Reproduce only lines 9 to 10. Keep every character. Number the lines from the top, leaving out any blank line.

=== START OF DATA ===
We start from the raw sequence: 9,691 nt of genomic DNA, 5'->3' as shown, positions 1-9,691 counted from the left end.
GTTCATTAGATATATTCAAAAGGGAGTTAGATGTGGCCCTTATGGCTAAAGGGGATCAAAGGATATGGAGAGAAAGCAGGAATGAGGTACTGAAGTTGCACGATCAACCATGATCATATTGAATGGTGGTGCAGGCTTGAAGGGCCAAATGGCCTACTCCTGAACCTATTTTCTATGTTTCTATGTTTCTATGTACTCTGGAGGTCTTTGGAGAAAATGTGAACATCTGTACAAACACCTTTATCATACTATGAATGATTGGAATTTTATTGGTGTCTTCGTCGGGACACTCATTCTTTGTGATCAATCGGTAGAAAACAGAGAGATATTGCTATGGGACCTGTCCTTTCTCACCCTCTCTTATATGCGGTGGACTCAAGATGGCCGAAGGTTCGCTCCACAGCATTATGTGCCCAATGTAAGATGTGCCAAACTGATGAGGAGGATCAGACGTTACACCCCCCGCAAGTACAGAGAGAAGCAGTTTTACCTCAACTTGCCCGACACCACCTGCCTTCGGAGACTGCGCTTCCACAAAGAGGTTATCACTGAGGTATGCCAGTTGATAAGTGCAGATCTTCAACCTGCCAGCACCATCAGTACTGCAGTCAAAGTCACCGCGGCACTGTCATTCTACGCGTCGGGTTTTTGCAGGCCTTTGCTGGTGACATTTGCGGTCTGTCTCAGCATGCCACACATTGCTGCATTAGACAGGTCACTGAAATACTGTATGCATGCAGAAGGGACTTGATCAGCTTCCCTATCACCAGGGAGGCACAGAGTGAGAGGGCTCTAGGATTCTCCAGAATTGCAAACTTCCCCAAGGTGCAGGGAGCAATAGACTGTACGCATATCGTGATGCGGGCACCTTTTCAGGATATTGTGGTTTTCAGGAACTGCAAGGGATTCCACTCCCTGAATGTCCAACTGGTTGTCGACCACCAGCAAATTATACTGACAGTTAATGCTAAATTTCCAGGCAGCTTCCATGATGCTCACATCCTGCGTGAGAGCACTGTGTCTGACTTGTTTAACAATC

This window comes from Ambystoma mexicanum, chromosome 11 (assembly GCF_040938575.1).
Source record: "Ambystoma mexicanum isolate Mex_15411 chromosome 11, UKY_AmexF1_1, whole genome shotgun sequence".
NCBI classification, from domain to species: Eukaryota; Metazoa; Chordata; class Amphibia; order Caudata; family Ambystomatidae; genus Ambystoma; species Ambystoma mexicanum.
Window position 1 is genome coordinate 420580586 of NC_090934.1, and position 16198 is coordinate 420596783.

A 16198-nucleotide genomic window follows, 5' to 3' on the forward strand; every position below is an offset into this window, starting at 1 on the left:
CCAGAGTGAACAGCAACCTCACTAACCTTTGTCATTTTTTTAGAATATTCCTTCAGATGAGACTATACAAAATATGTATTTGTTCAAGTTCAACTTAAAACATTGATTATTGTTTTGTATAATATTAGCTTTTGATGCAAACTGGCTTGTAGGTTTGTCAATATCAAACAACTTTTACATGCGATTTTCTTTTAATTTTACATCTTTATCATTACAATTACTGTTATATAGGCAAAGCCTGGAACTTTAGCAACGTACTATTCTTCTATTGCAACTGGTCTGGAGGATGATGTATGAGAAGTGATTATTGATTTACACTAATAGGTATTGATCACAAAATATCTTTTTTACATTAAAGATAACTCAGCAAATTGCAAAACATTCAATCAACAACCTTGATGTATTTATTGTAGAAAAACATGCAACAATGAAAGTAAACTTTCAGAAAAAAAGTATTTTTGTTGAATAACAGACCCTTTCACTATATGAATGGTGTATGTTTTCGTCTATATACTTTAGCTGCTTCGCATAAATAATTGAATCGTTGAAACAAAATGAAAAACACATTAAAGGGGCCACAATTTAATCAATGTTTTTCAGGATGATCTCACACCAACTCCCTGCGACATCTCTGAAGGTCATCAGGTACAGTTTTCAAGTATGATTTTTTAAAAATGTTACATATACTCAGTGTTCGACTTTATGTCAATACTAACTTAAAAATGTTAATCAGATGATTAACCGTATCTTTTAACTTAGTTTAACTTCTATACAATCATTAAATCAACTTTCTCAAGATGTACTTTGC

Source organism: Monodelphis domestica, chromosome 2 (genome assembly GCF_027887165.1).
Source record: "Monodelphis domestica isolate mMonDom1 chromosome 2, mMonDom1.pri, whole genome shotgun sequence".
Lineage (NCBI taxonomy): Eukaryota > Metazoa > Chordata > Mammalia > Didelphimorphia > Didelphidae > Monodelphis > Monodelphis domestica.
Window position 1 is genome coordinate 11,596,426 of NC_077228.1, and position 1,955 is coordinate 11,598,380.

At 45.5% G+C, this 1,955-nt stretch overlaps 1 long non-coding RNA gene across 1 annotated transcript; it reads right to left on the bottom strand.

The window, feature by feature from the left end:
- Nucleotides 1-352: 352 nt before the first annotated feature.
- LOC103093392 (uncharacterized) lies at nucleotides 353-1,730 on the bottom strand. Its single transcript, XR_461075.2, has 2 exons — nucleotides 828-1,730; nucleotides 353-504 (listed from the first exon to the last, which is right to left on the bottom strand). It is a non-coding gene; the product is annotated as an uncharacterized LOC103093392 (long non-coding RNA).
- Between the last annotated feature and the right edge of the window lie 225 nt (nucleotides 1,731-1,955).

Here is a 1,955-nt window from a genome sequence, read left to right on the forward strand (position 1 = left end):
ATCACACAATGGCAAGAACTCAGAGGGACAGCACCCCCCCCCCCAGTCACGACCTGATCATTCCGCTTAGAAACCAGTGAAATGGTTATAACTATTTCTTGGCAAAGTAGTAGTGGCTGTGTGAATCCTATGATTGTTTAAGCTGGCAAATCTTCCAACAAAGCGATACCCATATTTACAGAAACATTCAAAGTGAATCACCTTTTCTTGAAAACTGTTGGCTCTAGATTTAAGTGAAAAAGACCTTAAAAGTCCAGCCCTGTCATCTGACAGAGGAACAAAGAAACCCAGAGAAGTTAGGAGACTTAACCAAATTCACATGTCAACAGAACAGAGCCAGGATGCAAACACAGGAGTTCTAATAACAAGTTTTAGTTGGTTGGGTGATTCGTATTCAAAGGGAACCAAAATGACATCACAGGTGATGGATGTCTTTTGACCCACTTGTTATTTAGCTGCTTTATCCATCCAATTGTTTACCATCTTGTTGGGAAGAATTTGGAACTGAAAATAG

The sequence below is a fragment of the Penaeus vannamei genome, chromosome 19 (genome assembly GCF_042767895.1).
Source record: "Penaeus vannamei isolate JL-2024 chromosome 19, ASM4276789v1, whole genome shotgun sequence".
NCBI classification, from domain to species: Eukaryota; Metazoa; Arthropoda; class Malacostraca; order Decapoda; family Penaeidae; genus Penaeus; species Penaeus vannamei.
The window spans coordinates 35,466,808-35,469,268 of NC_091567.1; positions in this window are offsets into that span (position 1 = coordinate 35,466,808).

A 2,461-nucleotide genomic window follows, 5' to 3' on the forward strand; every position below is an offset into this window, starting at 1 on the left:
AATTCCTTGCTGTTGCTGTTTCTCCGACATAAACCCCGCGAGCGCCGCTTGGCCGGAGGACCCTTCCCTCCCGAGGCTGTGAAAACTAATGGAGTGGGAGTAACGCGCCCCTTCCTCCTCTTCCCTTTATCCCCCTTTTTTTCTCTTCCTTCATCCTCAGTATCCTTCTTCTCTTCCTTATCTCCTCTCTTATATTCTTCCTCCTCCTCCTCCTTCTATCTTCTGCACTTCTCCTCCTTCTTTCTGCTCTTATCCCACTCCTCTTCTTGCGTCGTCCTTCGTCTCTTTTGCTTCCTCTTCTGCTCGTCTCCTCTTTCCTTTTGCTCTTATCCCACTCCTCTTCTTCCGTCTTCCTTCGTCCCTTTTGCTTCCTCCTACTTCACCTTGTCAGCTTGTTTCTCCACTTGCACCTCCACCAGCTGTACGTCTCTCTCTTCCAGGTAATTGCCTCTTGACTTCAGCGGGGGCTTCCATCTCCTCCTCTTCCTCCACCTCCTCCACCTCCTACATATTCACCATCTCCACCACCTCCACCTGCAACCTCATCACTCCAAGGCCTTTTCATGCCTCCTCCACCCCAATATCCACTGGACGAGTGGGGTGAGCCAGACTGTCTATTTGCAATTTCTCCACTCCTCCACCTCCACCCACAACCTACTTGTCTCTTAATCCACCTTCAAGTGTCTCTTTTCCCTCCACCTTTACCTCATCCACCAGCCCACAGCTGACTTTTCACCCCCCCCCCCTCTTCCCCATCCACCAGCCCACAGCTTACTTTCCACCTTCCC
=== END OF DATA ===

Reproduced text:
Source organism: Monodelphis domestica, chromosome 2 (genome assembly GCF_027887165.1).
Source record: "Monodelphis domestica isolate mMonDom1 chromosome 2, mMonDom1.pri, whole genome shotgun sequence".